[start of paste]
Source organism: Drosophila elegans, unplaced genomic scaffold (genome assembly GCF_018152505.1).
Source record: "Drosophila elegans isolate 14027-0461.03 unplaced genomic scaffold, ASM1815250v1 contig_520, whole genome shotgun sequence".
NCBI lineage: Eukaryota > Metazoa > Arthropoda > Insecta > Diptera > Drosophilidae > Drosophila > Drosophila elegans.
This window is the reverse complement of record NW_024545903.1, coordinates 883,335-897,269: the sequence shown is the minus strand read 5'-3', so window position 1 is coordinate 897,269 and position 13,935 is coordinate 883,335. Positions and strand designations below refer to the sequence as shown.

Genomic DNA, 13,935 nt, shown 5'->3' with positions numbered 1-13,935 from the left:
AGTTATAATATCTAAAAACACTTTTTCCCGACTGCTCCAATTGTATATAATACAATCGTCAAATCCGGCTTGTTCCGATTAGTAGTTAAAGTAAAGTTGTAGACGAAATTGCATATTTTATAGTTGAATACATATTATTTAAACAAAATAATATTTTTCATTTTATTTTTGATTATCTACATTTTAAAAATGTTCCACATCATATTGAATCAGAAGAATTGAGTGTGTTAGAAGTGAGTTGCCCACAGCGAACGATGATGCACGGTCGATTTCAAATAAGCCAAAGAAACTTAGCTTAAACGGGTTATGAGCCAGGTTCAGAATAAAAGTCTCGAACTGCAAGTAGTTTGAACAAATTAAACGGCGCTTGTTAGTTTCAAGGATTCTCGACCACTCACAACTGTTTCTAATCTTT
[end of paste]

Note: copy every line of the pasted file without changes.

Source organism: Drosophila elegans, unplaced genomic scaffold (genome assembly GCF_018152505.1).
Source record: "Drosophila elegans isolate 14027-0461.03 unplaced genomic scaffold, ASM1815250v1 contig_520, whole genome shotgun sequence".
NCBI lineage: Eukaryota > Metazoa > Arthropoda > Insecta > Diptera > Drosophilidae > Drosophila > Drosophila elegans.
This window is the reverse complement of record NW_024545903.1, coordinates 883,335-897,269: the sequence shown is the minus strand read 5'-3', so window position 1 is coordinate 897,269 and position 13,935 is coordinate 883,335. Positions and strand designations below refer to the sequence as shown.

Genomic DNA, 13,935 nt, shown 5'->3' with positions numbered 1-13,935 from the left:
AGTTATAATATCTAAAAACACTTTTTCCCGACTGCTCCAATTGTATATAATACAATCGTCAAATCCGGCTTGTTCCGATTAGTAGTTAAAGTAAAGTTGTAGACGAAATTGCATATTTTATAGTTGAATACATATTATTTAAACAAAATAATATTTTTCATTTTATTTTTGATTATCTACATTTTAAAAATGTTCCACATCATATTGAATCAGAAGAATTGAGTGTGTTAGAAGTGAGTTGCCCACAGCGAACGATGATGCACGGTCGATTTCAAATAAGCCAAAGAAACTTAGCTTAAACGGGTTATGAGCCAGGTTCAGAATAAAAGTCTCGAACTGCAAGTAGTTTGAACAAATTAAACGGCGCTTGTTAGTTTCAAGGATTCTCGACCACTCACAACTGTTTCTAATCTTT